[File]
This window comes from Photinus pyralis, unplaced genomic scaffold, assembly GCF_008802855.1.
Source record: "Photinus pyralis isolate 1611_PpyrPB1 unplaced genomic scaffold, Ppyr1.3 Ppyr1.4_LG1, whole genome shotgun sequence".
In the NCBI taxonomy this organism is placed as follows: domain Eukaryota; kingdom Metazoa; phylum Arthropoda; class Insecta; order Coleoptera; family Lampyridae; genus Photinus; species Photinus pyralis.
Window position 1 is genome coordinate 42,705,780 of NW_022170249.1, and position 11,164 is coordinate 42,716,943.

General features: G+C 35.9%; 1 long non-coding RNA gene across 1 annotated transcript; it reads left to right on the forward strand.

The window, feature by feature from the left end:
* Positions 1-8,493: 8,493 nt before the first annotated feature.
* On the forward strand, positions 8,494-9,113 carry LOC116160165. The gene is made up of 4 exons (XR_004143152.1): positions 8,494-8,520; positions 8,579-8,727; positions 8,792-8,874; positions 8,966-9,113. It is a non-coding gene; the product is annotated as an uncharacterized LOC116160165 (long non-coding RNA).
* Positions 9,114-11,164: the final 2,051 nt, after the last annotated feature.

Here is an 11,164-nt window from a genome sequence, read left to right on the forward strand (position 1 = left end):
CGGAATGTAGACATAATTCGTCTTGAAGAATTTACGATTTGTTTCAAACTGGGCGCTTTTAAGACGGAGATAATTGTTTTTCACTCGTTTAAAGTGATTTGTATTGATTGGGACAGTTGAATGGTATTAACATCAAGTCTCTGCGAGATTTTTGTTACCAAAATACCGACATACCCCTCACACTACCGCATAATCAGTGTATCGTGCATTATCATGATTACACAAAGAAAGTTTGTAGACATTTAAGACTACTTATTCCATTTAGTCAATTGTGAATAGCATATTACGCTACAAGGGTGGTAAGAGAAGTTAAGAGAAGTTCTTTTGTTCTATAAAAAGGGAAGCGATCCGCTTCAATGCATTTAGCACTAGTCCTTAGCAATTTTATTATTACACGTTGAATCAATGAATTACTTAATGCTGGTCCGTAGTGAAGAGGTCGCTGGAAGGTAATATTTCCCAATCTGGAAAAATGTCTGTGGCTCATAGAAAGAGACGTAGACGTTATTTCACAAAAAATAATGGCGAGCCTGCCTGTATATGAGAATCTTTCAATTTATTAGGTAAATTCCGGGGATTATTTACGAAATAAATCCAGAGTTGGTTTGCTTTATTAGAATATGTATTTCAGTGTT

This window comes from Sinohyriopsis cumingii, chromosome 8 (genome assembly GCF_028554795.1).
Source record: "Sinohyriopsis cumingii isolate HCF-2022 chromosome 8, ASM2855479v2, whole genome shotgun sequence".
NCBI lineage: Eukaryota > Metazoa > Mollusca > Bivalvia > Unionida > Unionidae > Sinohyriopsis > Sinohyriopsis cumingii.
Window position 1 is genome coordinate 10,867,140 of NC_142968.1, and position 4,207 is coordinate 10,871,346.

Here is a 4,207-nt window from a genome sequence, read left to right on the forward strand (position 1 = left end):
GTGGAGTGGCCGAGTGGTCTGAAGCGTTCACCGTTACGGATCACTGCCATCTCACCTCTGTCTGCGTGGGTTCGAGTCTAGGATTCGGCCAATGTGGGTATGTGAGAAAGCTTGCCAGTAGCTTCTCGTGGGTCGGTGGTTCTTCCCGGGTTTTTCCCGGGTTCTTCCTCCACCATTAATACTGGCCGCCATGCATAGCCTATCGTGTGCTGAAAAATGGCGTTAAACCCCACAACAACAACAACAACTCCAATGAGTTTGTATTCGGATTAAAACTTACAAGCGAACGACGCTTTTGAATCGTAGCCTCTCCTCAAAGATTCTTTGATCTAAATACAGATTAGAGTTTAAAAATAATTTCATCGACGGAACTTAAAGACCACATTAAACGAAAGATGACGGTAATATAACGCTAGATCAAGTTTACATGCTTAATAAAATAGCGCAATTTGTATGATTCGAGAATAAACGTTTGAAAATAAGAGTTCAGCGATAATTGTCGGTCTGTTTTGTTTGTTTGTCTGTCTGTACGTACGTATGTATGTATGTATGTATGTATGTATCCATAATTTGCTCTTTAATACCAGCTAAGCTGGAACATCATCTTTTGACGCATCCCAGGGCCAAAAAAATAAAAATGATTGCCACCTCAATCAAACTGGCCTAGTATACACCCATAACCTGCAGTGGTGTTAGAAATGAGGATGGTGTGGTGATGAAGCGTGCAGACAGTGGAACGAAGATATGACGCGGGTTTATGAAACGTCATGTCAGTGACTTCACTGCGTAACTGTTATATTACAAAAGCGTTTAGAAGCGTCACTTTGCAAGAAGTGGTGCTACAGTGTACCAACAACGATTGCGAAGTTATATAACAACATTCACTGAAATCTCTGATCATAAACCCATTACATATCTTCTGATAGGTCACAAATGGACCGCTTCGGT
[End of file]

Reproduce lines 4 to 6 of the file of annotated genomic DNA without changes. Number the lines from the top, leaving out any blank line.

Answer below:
Window position 1 is genome coordinate 42,705,780 of NW_022170249.1, and position 11,164 is coordinate 42,716,943.

General features: G+C 35.9%; 1 long non-coding RNA gene across 1 annotated transcript; it reads left to right on the forward strand.

The window, feature by feature from the left end: